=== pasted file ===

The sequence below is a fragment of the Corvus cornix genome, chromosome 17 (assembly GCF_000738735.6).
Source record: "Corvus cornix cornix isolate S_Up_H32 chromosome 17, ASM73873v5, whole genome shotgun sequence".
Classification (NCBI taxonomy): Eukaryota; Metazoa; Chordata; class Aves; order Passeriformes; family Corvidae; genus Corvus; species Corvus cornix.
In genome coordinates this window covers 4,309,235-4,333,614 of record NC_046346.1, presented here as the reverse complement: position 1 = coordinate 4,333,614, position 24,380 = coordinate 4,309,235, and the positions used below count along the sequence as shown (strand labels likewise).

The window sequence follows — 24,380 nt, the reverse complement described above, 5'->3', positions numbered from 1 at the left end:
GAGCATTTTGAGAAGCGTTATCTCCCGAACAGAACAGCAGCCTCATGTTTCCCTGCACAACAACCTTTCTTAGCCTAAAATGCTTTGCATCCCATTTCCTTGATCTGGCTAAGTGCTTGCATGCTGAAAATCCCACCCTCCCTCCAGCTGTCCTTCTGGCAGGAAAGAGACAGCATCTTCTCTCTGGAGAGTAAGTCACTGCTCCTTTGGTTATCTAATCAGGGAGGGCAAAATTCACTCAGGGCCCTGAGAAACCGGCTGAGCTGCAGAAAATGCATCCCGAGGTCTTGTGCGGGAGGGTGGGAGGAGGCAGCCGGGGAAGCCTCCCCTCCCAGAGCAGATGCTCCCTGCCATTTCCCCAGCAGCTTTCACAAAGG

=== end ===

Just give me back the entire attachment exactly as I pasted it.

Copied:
The sequence below is a fragment of the Corvus cornix genome, chromosome 17 (assembly GCF_000738735.6).
Source record: "Corvus cornix cornix isolate S_Up_H32 chromosome 17, ASM73873v5, whole genome shotgun sequence".
Classification (NCBI taxonomy): Eukaryota; Metazoa; Chordata; class Aves; order Passeriformes; family Corvidae; genus Corvus; species Corvus cornix.
In genome coordinates this window covers 4,309,235-4,333,614 of record NC_046346.1, presented here as the reverse complement: position 1 = coordinate 4,333,614, position 24,380 = coordinate 4,309,235, and the positions used below count along the sequence as shown (strand labels likewise).

The window sequence follows — 24,380 nt, the reverse complement described above, 5'->3', positions numbered from 1 at the left end:
GAGCATTTTGAGAAGCGTTATCTCCCGAACAGAACAGCAGCCTCATGTTTCCCTGCACAACAACCTTTCTTAGCCTAAAATGCTTTGCATCCCATTTCCTTGATCTGGCTAAGTGCTTGCATGCTGAAAATCCCACCCTCCCTCCAGCTGTCCTTCTGGCAGGAAAGAGACAGCATCTTCTCTCTGGAGAGTAAGTCACTGCTCCTTTGGTTATCTAATCAGGGAGGGCAAAATTCACTCAGGGCCCTGAGAAACCGGCTGAGCTGCAGAAAATGCATCCCGAGGTCTTGTGCGGGAGGGTGGGAGGAGGCAGCCGGGGAAGCCTCCCCTCCCAGAGCAGATGCTCCCTGCCATTTCCCCAGCAGCTTTCACAAAGG